At noon on Friday, Jan. 20, the United States will have had three consecutive eight-year presidencies for only the second time in its history. The only other such moment came at noon, March 4, 1825, 192 years ago.
That’s a bit surprising, given George Washington’s example of retiring after two terms as president and the rule established by the 22nd Amendment, passed after Franklin Roosevelt won third and fourth terms in wartime, imposing a two-term limit. It owes something to the tragic happenstance that the four presidents who were assassinated might well have completed two terms otherwise.
There are some striking contrasts between the 24 years that ended in 1825 and the 24 years ending this Friday. The three eight-year presidents then — Thomas Jefferson, James Madison, James Monroe — were Virginians who were, despite some tussles, political allies and members of the same political party. Their houses were a day’s ride then (an hour’s drive today) from each other.
The last years of Monroe’s administration were dubbed by historians as the Era of Good Feelings. The opposition Federalist party didn’t run a candidate in the 1820 election and held only a handful of seats in Congress.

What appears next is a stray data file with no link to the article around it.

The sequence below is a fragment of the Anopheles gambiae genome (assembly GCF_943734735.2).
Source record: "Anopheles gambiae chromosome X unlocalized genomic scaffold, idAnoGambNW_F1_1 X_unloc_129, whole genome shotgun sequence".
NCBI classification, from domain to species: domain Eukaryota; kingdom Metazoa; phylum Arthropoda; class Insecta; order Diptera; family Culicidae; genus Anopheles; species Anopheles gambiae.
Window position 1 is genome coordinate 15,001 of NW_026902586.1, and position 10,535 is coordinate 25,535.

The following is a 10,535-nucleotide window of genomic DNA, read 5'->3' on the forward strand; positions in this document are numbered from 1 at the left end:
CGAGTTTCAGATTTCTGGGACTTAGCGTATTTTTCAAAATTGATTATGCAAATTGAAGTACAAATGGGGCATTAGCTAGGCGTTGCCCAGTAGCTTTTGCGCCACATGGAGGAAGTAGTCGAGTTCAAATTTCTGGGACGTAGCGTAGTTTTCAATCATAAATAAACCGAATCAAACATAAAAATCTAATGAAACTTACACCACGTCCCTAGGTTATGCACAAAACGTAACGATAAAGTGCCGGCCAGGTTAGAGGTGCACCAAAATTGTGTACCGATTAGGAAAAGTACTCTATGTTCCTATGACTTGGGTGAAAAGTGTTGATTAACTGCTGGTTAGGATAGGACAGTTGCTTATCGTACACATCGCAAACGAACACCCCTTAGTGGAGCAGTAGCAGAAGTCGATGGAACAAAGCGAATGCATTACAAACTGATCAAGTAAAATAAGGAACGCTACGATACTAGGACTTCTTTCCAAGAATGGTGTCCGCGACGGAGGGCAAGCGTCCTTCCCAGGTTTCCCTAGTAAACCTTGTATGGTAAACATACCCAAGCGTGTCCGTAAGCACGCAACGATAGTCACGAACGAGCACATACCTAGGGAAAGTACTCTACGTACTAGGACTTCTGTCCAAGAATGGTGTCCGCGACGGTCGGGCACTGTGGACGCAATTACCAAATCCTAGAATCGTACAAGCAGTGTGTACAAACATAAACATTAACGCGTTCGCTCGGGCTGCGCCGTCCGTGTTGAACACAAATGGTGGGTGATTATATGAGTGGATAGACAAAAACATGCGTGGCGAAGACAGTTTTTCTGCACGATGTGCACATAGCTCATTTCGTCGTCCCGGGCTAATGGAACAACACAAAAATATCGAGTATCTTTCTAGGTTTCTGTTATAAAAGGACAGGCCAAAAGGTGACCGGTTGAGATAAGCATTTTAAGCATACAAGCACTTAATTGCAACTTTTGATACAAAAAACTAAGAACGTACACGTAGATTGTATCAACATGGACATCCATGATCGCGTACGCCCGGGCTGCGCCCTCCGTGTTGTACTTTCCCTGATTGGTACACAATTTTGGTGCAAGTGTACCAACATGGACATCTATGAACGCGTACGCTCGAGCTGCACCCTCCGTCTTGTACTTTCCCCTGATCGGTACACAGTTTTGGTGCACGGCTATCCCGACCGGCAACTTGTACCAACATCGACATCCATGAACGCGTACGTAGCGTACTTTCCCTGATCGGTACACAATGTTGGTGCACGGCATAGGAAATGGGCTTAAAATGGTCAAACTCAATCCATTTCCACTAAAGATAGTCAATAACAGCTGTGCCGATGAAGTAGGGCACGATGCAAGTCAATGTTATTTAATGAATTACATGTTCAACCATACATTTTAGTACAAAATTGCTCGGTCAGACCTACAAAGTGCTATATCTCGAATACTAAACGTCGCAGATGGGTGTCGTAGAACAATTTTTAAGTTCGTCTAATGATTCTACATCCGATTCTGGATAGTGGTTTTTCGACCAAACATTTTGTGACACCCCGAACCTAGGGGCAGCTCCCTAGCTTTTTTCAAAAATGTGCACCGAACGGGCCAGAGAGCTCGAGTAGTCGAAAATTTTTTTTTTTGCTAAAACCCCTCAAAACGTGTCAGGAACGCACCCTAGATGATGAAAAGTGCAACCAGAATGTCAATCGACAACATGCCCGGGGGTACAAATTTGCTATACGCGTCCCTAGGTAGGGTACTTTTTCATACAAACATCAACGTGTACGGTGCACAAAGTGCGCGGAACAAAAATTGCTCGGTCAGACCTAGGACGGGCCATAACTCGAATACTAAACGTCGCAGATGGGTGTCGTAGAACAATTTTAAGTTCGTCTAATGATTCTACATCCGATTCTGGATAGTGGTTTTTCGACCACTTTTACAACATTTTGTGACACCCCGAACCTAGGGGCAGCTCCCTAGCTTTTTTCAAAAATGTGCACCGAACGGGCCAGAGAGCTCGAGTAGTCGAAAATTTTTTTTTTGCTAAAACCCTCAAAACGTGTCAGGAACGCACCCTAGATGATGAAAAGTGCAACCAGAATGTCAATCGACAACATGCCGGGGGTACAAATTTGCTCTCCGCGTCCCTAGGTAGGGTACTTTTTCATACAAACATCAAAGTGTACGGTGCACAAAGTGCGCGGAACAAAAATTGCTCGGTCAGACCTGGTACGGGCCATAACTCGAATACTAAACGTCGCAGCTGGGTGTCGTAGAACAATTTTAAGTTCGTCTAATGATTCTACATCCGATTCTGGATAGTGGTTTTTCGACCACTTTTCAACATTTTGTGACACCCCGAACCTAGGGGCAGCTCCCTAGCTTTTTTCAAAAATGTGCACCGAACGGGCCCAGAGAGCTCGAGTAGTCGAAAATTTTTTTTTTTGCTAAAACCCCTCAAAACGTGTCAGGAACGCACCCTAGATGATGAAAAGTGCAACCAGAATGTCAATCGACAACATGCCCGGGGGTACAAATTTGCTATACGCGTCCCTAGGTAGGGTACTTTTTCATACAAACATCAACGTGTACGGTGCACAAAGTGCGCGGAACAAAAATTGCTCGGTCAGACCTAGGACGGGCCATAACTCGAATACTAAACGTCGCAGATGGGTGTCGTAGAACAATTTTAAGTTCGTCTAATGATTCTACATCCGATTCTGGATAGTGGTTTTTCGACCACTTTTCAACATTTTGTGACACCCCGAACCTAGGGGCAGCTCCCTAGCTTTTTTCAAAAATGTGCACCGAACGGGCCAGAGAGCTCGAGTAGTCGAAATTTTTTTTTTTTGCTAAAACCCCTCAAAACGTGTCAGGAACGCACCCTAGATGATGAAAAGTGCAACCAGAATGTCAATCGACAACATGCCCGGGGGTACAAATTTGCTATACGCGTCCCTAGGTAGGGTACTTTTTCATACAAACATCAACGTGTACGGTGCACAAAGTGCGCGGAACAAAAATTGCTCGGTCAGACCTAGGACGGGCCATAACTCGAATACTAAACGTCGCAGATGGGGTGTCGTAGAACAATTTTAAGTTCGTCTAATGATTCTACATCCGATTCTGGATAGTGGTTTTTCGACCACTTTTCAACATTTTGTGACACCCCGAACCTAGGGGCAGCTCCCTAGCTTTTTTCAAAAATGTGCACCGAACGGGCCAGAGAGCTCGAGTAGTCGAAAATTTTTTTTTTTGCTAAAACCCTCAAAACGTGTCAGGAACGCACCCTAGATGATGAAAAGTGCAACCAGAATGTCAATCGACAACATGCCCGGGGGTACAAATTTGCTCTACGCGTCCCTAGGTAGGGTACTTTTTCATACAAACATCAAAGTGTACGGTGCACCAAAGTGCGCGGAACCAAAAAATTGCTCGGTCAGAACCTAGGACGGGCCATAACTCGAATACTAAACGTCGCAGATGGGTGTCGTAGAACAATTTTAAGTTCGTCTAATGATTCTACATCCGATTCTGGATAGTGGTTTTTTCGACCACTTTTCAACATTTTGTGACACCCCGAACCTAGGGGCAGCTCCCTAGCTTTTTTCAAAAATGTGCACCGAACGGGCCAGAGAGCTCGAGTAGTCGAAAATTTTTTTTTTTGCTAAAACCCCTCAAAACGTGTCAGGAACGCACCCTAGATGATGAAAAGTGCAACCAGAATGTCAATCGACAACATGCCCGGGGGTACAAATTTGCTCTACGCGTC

No one would call any large part of the last 24 years an era of good feelings. Presidents Bill Clinton, George W. Bush and Barack Obama were each succeeded by a president of the other party. Parties opposing the president had majorities in the House of Representatives for 14 and in the Senate for 11½ of the 24-year period. All three presidents were re-elected, but with just 49, 51 and 51 percent of the vote.
Clinton was impeached in 1997, Bush was administered an electoral “thumping” in 2006 and Obama received similar treatment in 2010 and 2014. Although Clinton and Bush refrained from blaming their problems on their predecessors, Obama stopped doing so only as his second term was nearing its end.